John Feit, President of PPUNC, provided a brief overview of the Pike/Pine Conservation Overlay District. The overlay district deploys an incentive program to encourage building character preservation in the Pike/Pine area of Capitol Hill, while allowing for growth that is balanced and geared to a mix of urban uses. The overlay district was created by the Seattle City Council in 2009 under the leadership of Council Members Tom Rasmussen and Sally Clark. The City Council saw the potential for growth in the Pike/Pine Corridor, but wanted to use incentive tools to avoid turning the area into an extension of downtown, instead, maintaining the unique character of the area. Initially the Overlay District gave height incentives, such as an extra floor of height, to projects that preserved the façades of “character buildings” (generally, buildings constructed prior to 1940).
The purpose of the meeting last night was to discuss what has been learned since developers had access to the overlay district incentives, and to recommended adjustments to the land use code in order to better achieve the original goals of the overlay district. The new proposed legislation aims to improve the preservation of the area’s existing character while continuing to accommodate growth.
The meeting attracted a pleasant group of people close to the motivations and outcomes for the overlay district. In addition to Seattle City Council Member Rasmussen, President of PPUNC, John Feit, and Dennis Meier of Seattle DPD, the meeting was attended principally by those directly affected by development incentives, including representatives from Capitol Hill Housing, Capitol Hill Chamber of Commerce, a Central District business association, representatives from various local developers, and a few private owners. The mood of the meeting was so supportive and constructive of the updates to the overlay district that jokes were made that maybe microhousing should have been put on the event description.
The original rules for the overlay district were somewhat loose, and allowed developers to combine parcels into large projects that took full advantage of the height incentives. Meanwhile, developers only did the minimum to meet the letter of the law. In several cases, a single façade was preserved, while other character buildings that were part of the assembled parcels were not. According to Mr. Feit, projects such as Sunset Electric, which is approximately 1/8 block, were more what the Overlay District aimed for, as opposed to the Mercedes Benz dealership project (600 E Pike), which is substantially larger, and will fill about 2/3 of the block. The proposed legislation aims to update the code, such that beyond following the letter of the law, future projects will be closer to following the spirit of the law.
There was substantial discussion that touched on areas beyond the look and mass of the buildings in the overlay district. The code as it exists encourages small retail spaces (<2000 sq. ft.) and there was strong support at the meeting for continuing the advocacy for smaller spaces that attract denser retail uses, and which are more affordable to diverse tenants by based on a smaller space costing less in total, assuming that the cost per square foot holds more or less. An interesting view expressed by Mr. Feit was that through communication with the parties involved in the overlay district, new developers to the area can be given good advice about “what works here”. Additionally, those developers can be encouraged and given the tools they need to convince their financiers that things such as character, street experience, and diverse use are more likely to benefit the building and contribute to the project’s success than space for “another bank”.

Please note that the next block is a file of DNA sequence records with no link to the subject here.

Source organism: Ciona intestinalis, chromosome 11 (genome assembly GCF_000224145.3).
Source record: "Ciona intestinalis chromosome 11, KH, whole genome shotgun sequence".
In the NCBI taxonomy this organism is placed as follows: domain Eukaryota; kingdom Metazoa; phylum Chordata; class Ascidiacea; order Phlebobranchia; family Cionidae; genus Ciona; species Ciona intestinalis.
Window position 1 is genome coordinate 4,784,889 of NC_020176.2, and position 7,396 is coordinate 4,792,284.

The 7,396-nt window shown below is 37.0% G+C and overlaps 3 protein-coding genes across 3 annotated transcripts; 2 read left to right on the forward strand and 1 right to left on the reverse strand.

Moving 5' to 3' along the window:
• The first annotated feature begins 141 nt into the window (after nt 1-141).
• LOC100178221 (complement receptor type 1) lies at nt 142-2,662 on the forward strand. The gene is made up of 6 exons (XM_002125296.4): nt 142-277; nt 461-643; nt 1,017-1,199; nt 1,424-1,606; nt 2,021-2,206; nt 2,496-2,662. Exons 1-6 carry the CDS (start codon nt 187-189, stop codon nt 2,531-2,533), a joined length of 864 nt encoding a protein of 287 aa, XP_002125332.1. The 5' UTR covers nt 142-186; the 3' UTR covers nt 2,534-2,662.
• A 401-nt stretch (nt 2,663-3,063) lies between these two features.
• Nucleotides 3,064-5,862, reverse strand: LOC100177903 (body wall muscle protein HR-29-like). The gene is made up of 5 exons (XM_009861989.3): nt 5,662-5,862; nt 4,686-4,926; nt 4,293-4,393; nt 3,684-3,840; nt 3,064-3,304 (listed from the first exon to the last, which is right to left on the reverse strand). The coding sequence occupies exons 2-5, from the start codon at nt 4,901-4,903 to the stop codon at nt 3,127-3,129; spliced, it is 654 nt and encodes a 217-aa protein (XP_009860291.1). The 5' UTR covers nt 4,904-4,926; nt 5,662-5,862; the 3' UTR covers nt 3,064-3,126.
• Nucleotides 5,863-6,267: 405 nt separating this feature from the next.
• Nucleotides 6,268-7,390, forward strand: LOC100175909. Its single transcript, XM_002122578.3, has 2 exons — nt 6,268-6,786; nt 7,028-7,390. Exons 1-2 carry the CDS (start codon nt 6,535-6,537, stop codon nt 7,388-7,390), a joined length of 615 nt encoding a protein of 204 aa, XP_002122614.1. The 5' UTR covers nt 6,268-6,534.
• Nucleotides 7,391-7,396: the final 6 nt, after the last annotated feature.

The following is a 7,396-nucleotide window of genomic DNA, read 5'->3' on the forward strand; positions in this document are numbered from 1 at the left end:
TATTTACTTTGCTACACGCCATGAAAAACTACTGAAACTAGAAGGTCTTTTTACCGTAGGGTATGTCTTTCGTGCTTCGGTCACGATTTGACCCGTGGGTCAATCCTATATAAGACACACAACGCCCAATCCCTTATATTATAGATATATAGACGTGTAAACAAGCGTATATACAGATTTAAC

An interesting takeaway from this meeting was that seemingly everyone there understood urbanism. There were excellent discussions about how PPNUC and DPD can encourage smaller retail spaces, mixed uses, and building variety. Discussions also shifted technical at points, involving inquiry about floor area ratio (FAR) for the various categories of buildings (e.g. residential, commercial, mixed, etc.) and ways of boosting FAR via overlay district and infill development incentives.
Overall, there seemed to be a general understanding that preserving the character of the area is an important policy goal, but one that involves major costs (into the hundreds of thousands for the simple-sounding preservation of a building’s brick façade). The goal of the overlay district incentives is to add height incentives in a manner that achieves the goal of preserving the character of the area, while making sure that the overall project pencils out. I enjoyed listening to the genuine dialogue that occurred between the officials, developers, and community leaders, and would strongly encourage interested readers to likewise participate in future discussions.
Brendon is a PhD Candidate in Analytical Chemistry who enjoys the casual study of societal concerns. After 8 years of living in South Florida, dreaming about living in the Pacific Northwest, he made the move and hasn’t looked back since. Brendon is an enthusiastic advocate for the spontaneous connections that happen more in dense areas, and wants more people to be able to experience the joys of urban living. Aside from urbanism, Brendon loves coffee, beer, and talking about science, especially when combined in one sitting.